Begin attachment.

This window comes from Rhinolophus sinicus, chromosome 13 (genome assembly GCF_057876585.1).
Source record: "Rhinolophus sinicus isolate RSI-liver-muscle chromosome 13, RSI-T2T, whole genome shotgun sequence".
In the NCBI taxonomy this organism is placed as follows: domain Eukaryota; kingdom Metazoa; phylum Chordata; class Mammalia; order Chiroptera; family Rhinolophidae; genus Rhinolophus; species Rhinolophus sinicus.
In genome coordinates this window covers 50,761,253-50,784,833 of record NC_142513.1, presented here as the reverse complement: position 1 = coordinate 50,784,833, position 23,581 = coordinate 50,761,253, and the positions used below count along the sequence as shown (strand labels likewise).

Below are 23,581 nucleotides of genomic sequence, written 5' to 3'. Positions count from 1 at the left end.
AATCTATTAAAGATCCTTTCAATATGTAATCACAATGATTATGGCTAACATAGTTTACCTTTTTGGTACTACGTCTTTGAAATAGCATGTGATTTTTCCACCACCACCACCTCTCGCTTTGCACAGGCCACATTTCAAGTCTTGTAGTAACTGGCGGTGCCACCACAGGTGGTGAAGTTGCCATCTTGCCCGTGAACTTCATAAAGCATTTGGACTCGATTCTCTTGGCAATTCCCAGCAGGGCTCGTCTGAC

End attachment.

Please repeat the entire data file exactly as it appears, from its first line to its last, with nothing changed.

This window comes from Rhinolophus sinicus, chromosome 13 (genome assembly GCF_057876585.1).
Source record: "Rhinolophus sinicus isolate RSI-liver-muscle chromosome 13, RSI-T2T, whole genome shotgun sequence".
In the NCBI taxonomy this organism is placed as follows: domain Eukaryota; kingdom Metazoa; phylum Chordata; class Mammalia; order Chiroptera; family Rhinolophidae; genus Rhinolophus; species Rhinolophus sinicus.
In genome coordinates this window covers 50,761,253-50,784,833 of record NC_142513.1, presented here as the reverse complement: position 1 = coordinate 50,784,833, position 23,581 = coordinate 50,761,253, and the positions used below count along the sequence as shown (strand labels likewise).

Below are 23,581 nucleotides of genomic sequence, written 5' to 3'. Positions count from 1 at the left end.
AATCTATTAAAGATCCTTTCAATATGTAATCACAATGATTATGGCTAACATAGTTTACCTTTTTGGTACTACGTCTTTGAAATAGCATGTGATTTTTCCACCACCACCACCTCTCGCTTTGCACAGGCCACATTTCAAGTCTTGTAGTAACTGGCGGTGCCACCACAGGTGGTGAAGTTGCCATCTTGCCCGTGAACTTCATAAAGCATTTGGACTCGATTCTCTTGGCAATTCCCAGCAGGGCTCGTCTGAC